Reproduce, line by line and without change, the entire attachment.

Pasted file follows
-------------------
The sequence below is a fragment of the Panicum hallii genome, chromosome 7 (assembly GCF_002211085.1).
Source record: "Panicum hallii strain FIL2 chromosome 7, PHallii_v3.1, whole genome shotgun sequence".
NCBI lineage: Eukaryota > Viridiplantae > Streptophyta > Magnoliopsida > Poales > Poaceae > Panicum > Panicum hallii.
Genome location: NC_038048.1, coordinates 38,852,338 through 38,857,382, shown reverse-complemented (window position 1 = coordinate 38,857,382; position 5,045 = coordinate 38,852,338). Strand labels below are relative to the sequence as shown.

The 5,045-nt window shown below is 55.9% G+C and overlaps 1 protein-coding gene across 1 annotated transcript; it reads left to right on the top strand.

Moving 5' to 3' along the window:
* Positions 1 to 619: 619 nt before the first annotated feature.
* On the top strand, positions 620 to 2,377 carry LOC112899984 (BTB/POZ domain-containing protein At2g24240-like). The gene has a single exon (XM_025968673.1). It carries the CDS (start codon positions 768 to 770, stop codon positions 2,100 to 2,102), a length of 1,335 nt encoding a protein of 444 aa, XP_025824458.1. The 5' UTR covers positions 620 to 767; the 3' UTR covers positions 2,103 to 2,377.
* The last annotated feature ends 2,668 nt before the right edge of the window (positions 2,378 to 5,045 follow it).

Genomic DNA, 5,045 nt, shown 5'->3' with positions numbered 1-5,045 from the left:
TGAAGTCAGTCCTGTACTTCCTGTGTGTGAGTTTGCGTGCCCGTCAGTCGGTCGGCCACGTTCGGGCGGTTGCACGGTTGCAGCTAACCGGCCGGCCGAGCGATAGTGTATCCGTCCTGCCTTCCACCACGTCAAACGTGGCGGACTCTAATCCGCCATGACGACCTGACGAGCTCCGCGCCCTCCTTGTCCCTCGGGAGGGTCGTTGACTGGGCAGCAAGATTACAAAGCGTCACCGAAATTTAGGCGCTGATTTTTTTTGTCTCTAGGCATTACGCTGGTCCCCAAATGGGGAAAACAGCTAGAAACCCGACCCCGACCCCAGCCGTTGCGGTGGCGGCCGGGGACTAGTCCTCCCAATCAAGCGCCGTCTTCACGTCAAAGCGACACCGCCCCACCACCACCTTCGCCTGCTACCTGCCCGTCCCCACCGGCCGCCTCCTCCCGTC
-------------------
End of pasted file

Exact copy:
The sequence below is a fragment of the Panicum hallii genome, chromosome 7 (assembly GCF_002211085.1).
Source record: "Panicum hallii strain FIL2 chromosome 7, PHallii_v3.1, whole genome shotgun sequence".
NCBI lineage: Eukaryota > Viridiplantae > Streptophyta > Magnoliopsida > Poales > Poaceae > Panicum > Panicum hallii.
Genome location: NC_038048.1, coordinates 38,852,338 through 38,857,382, shown reverse-complemented (window position 1 = coordinate 38,857,382; position 5,045 = coordinate 38,852,338). Strand labels below are relative to the sequence as shown.

The 5,045-nt window shown below is 55.9% G+C and overlaps 1 protein-coding gene across 1 annotated transcript; it reads left to right on the top strand.

Moving 5' to 3' along the window:
* Positions 1 to 619: 619 nt before the first annotated feature.
* On the top strand, positions 620 to 2,377 carry LOC112899984 (BTB/POZ domain-containing protein At2g24240-like). The gene has a single exon (XM_025968673.1). It carries the CDS (start codon positions 768 to 770, stop codon positions 2,100 to 2,102), a length of 1,335 nt encoding a protein of 444 aa, XP_025824458.1. The 5' UTR covers positions 620 to 767; the 3' UTR covers positions 2,103 to 2,377.
* The last annotated feature ends 2,668 nt before the right edge of the window (positions 2,378 to 5,045 follow it).

Genomic DNA, 5,045 nt, shown 5'->3' with positions numbered 1-5,045 from the left:
TGAAGTCAGTCCTGTACTTCCTGTGTGTGAGTTTGCGTGCCCGTCAGTCGGTCGGCCACGTTCGGGCGGTTGCACGGTTGCAGCTAACCGGCCGGCCGAGCGATAGTGTATCCGTCCTGCCTTCCACCACGTCAAACGTGGCGGACTCTAATCCGCCATGACGACCTGACGAGCTCCGCGCCCTCCTTGTCCCTCGGGAGGGTCGTTGACTGGGCAGCAAGATTACAAAGCGTCACCGAAATTTAGGCGCTGATTTTTTTTGTCTCTAGGCATTACGCTGGTCCCCAAATGGGGAAAACAGCTAGAAACCCGACCCCGACCCCAGCCGTTGCGGTGGCGGCCGGGGACTAGTCCTCCCAATCAAGCGCCGTCTTCACGTCAAAGCGACACCGCCCCACCACCACCTTCGCCTGCTACCTGCCCGTCCCCACCGGCCGCCTCCTCCCGTC